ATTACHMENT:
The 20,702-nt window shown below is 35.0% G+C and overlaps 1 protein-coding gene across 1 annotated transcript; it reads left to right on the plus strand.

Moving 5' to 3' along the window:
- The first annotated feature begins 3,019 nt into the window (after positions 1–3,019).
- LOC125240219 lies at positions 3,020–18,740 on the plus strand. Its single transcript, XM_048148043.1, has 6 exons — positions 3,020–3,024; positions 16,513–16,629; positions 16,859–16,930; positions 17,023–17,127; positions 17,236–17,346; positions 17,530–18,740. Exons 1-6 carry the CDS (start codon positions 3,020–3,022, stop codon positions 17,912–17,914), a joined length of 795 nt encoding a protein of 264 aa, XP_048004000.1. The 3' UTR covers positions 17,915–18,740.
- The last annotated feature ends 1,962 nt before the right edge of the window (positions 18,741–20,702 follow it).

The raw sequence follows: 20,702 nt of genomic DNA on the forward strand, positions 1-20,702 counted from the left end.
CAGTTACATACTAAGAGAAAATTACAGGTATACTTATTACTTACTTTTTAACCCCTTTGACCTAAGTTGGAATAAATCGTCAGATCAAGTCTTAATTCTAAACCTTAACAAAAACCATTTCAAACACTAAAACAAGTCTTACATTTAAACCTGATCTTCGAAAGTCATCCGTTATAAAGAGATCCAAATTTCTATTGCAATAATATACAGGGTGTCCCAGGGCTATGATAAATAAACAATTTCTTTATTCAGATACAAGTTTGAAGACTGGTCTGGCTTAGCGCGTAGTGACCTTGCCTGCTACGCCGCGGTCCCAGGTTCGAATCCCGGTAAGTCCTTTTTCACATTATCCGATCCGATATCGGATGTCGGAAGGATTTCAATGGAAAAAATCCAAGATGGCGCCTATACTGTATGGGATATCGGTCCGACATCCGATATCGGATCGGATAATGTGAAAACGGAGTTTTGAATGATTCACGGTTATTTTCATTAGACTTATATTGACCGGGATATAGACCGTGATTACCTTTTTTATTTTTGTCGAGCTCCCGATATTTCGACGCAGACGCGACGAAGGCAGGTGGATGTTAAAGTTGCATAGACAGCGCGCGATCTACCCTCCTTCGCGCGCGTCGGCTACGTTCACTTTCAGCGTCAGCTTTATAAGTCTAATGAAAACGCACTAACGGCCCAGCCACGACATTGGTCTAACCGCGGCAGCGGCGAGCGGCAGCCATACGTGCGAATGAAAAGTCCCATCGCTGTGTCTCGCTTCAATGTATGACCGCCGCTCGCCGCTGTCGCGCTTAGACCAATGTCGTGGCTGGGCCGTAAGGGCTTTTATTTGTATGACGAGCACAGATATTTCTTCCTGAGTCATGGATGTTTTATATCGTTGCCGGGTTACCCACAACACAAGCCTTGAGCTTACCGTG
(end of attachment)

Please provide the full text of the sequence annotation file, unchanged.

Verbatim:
The 20,702-nt window shown below is 35.0% G+C and overlaps 1 protein-coding gene across 1 annotated transcript; it reads left to right on the plus strand.

Moving 5' to 3' along the window:
- The first annotated feature begins 3,019 nt into the window (after positions 1–3,019).
- LOC125240219 lies at positions 3,020–18,740 on the plus strand. Its single transcript, XM_048148043.1, has 6 exons — positions 3,020–3,024; positions 16,513–16,629; positions 16,859–16,930; positions 17,023–17,127; positions 17,236–17,346; positions 17,530–18,740. Exons 1-6 carry the CDS (start codon positions 3,020–3,022, stop codon positions 17,912–17,914), a joined length of 795 nt encoding a protein of 264 aa, XP_048004000.1. The 3' UTR covers positions 17,915–18,740.
- The last annotated feature ends 1,962 nt before the right edge of the window (positions 18,741–20,702 follow it).

The raw sequence follows: 20,702 nt of genomic DNA on the forward strand, positions 1-20,702 counted from the left end.
CAGTTACATACTAAGAGAAAATTACAGGTATACTTATTACTTACTTTTTAACCCCTTTGACCTAAGTTGGAATAAATCGTCAGATCAAGTCTTAATTCTAAACCTTAACAAAAACCATTTCAAACACTAAAACAAGTCTTACATTTAAACCTGATCTTCGAAAGTCATCCGTTATAAAGAGATCCAAATTTCTATTGCAATAATATACAGGGTGTCCCAGGGCTATGATAAATAAACAATTTCTTTATTCAGATACAAGTTTGAAGACTGGTCTGGCTTAGCGCGTAGTGACCTTGCCTGCTACGCCGCGGTCCCAGGTTCGAATCCCGGTAAGTCCTTTTTCACATTATCCGATCCGATATCGGATGTCGGAAGGATTTCAATGGAAAAAATCCAAGATGGCGCCTATACTGTATGGGATATCGGTCCGACATCCGATATCGGATCGGATAATGTGAAAACGGAGTTTTGAATGATTCACGGTTATTTTCATTAGACTTATATTGACCGGGATATAGACCGTGATTACCTTTTTTATTTTTGTCGAGCTCCCGATATTTCGACGCAGACGCGACGAAGGCAGGTGGATGTTAAAGTTGCATAGACAGCGCGCGATCTACCCTCCTTCGCGCGCGTCGGCTACGTTCACTTTCAGCGTCAGCTTTATAAGTCTAATGAAAACGCACTAACGGCCCAGCCACGACATTGGTCTAACCGCGGCAGCGGCGAGCGGCAGCCATACGTGCGAATGAAAAGTCCCATCGCTGTGTCTCGCTTCAATGTATGACCGCCGCTCGCCGCTGTCGCGCTTAGACCAATGTCGTGGCTGGGCCGTAAGGGCTTTTATTTGTATGACGAGCACAGATATTTCTTCCTGAGTCATGGATGTTTTATATCGTTGCCGGGTTACCCACAACACAAGCCTTGAGCTTACCGTG